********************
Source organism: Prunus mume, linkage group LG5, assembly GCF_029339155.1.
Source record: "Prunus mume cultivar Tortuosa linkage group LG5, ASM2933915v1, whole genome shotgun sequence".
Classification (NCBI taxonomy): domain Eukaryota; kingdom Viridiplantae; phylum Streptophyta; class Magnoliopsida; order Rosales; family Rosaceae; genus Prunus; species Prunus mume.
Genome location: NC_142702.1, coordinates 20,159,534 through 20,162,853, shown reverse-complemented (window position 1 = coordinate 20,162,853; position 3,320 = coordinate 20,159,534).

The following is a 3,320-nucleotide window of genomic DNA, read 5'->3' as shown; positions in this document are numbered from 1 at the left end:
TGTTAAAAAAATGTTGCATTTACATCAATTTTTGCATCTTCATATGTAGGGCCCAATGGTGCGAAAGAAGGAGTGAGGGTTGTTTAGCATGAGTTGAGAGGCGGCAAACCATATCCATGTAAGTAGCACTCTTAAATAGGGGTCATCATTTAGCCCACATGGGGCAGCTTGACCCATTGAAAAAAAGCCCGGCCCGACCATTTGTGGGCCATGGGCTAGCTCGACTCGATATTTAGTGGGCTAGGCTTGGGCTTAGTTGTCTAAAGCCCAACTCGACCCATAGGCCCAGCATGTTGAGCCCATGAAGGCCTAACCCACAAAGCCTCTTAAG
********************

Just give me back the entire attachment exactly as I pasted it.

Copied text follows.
Source organism: Prunus mume, linkage group LG5, assembly GCF_029339155.1.
Source record: "Prunus mume cultivar Tortuosa linkage group LG5, ASM2933915v1, whole genome shotgun sequence".
Classification (NCBI taxonomy): domain Eukaryota; kingdom Viridiplantae; phylum Streptophyta; class Magnoliopsida; order Rosales; family Rosaceae; genus Prunus; species Prunus mume.
Genome location: NC_142702.1, coordinates 20,159,534 through 20,162,853, shown reverse-complemented (window position 1 = coordinate 20,162,853; position 3,320 = coordinate 20,159,534).

The following is a 3,320-nucleotide window of genomic DNA, read 5'->3' as shown; positions in this document are numbered from 1 at the left end:
TGTTAAAAAAATGTTGCATTTACATCAATTTTTGCATCTTCATATGTAGGGCCCAATGGTGCGAAAGAAGGAGTGAGGGTTGTTTAGCATGAGTTGAGAGGCGGCAAACCATATCCATGTAAGTAGCACTCTTAAATAGGGGTCATCATTTAGCCCACATGGGGCAGCTTGACCCATTGAAAAAAAGCCCGGCCCGACCATTTGTGGGCCATGGGCTAGCTCGACTCGATATTTAGTGGGCTAGGCTTGGGCTTAGTTGTCTAAAGCCCAACTCGACCCATAGGCCCAGCATGTTGAGCCCATGAAGGCCTAACCCACAAAGCCTCTTAAG